What Fairfax announced yesterday was obvious 13 years ago when we first conceptualised On Line Opinion – the traditional newspaper model has been broken for quite some time. But that doesn't mean that the alternative model is going to fill the role of the fourth estate as well as the existing one.
Not that the fourth estate has been functioning as effectively as it should. While technology is a problem for Fairfax, so is editorial. It has increasingly adopted a soft-left ideology at odds with the views of its readers, and with reality. The effect of that has been to double up on the erosion of its market share due to the Internet.
Which brings its own blessing, because if it is going to make a go of the Internet it will have to reconnect with the customer as subscriptions will be the only way to pay the bill.
Print news has become a bloated process because of the cross subsidies that used to be available from classified and display advertising. While those cross subsidies made life very comfortable for the news side of the operation, like most unearned income, it was poison to the recipient.
It allowed indulgence and encouraged over-production. It cultivated a journalistic culture which sneered at readers and served them what they should read rather than what they wanted or needed.
With the advertiser out of the way, the customer is now in control. And while the Fairfax news agenda is likely to swing back to mainstream opinion that doesn't mean that print media organisations (better get used to not calling them newspapers) will have the broad reach that they used to.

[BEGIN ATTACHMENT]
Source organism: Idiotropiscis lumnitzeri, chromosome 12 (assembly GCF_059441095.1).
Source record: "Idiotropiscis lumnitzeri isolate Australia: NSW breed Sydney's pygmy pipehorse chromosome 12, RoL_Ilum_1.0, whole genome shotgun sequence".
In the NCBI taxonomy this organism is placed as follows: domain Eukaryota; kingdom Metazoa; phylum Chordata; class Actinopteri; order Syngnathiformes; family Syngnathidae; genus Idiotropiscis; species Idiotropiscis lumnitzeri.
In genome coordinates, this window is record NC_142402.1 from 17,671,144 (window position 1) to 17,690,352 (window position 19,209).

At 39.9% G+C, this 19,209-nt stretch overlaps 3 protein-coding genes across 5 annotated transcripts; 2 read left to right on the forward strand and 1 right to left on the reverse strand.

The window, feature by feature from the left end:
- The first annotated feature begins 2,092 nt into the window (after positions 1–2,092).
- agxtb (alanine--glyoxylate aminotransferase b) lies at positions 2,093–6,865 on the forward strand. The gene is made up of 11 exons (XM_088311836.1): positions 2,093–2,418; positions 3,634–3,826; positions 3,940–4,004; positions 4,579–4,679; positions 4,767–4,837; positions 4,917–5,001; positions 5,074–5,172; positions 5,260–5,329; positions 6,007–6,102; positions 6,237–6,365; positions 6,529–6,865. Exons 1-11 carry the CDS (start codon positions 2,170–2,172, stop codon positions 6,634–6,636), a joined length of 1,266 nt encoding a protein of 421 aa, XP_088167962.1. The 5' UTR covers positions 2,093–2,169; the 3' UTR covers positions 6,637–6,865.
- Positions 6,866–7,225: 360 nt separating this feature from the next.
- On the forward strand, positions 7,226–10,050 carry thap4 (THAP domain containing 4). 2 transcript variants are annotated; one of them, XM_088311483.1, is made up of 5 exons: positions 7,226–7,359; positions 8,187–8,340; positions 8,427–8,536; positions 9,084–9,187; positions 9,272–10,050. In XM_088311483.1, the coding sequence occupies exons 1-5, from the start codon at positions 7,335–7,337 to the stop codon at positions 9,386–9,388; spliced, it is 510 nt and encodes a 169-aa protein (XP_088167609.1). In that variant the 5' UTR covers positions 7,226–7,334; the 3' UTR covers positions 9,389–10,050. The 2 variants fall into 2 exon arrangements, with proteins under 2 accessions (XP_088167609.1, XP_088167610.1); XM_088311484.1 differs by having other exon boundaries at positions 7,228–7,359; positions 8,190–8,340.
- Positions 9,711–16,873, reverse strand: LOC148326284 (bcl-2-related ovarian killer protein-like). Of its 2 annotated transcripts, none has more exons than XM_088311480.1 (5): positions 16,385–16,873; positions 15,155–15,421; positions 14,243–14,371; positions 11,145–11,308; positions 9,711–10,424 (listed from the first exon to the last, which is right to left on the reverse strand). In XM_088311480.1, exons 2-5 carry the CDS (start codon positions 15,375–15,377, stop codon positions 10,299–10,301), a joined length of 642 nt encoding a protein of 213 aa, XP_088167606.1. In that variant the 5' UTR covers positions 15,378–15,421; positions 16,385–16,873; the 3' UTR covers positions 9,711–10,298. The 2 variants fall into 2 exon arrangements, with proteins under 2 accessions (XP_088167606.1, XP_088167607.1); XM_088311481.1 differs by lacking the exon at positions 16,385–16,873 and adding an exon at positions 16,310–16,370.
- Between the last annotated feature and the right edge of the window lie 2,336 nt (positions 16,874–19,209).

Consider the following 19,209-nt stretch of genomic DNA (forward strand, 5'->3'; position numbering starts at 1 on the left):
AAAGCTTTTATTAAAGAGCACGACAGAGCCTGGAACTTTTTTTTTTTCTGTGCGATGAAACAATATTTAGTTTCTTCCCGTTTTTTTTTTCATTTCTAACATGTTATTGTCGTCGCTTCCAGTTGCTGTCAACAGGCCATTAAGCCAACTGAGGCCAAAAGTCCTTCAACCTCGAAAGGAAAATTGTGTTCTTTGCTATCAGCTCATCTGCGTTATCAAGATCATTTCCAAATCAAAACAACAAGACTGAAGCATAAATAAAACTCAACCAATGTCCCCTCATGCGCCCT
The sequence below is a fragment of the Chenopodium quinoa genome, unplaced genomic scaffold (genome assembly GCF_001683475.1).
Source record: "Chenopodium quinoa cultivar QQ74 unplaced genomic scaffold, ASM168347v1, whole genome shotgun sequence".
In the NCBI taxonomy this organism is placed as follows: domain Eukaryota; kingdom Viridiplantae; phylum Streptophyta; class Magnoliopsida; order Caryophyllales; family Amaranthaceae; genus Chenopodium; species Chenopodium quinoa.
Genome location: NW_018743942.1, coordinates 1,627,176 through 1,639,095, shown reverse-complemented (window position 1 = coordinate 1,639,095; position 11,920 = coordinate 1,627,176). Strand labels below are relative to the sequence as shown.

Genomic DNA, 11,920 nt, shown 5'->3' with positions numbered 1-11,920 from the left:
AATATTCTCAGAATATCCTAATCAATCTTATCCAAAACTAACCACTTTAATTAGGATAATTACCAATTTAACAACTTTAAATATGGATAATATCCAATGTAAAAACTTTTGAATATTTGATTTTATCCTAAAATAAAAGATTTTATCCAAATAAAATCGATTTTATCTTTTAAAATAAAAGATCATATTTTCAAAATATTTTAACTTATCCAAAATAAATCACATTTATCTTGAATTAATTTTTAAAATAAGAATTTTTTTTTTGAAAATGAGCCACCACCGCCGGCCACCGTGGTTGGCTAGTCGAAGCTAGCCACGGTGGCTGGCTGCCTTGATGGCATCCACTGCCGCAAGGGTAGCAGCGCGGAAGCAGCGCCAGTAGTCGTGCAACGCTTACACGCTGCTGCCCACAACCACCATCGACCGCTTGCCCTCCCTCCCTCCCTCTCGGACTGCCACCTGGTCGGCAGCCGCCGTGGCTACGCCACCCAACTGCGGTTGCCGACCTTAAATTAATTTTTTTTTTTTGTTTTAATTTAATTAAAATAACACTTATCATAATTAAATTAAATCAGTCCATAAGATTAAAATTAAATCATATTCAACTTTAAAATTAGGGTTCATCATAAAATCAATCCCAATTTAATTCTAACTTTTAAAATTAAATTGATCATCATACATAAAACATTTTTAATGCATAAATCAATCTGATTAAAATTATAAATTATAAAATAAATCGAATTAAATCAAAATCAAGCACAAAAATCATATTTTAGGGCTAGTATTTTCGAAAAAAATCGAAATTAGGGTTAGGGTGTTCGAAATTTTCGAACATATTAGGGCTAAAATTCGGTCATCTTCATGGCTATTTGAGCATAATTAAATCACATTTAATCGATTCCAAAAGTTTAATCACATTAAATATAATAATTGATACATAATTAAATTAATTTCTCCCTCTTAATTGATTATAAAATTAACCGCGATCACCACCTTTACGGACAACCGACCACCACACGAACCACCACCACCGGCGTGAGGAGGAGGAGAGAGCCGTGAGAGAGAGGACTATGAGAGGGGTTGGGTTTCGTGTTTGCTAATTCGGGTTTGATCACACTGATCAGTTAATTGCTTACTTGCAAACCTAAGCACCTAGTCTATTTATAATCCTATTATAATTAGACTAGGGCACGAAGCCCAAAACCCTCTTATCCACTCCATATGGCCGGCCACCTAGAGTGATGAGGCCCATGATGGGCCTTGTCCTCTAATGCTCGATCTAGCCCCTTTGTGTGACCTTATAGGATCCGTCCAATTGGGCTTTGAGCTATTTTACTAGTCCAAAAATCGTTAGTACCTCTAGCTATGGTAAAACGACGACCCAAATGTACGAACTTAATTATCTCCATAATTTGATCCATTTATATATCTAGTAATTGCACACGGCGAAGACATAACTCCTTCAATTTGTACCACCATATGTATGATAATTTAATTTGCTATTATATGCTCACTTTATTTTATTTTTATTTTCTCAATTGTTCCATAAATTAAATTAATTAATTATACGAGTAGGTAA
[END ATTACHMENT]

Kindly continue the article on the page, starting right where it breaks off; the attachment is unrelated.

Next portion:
Which means that the print news business is about to get fragmented. I'm not convinced this is going to be good for democracy.
The print news media organisation of the future is more likely to be like a Crikey (which has a sustainable economic model more or less at the moment) or an On Line Opinion(which is still working one out, but has such low overheads that it can keep operating on very little) than the paper behemoths of the present.
It is also more likely to be transparently an aggregation of smaller sites targeting niches. So you will have a sports site, and a finance site, and a lifestyle site, as well as a news and commentary site.
That means higher productivity from journalists, with a weighting towards name journalists (as occurs on the Alan Kohler Business Spectator/Eureka site).
It means fewer cross subsidies (financial news will be able to charge a premium, for example, while lifestyle will be strung out on display ads, pity the lifestyle journalists).
It means free, low value giveaway material being widely available, as bait to get much smaller groups of readers to buy news, and then news add ons.
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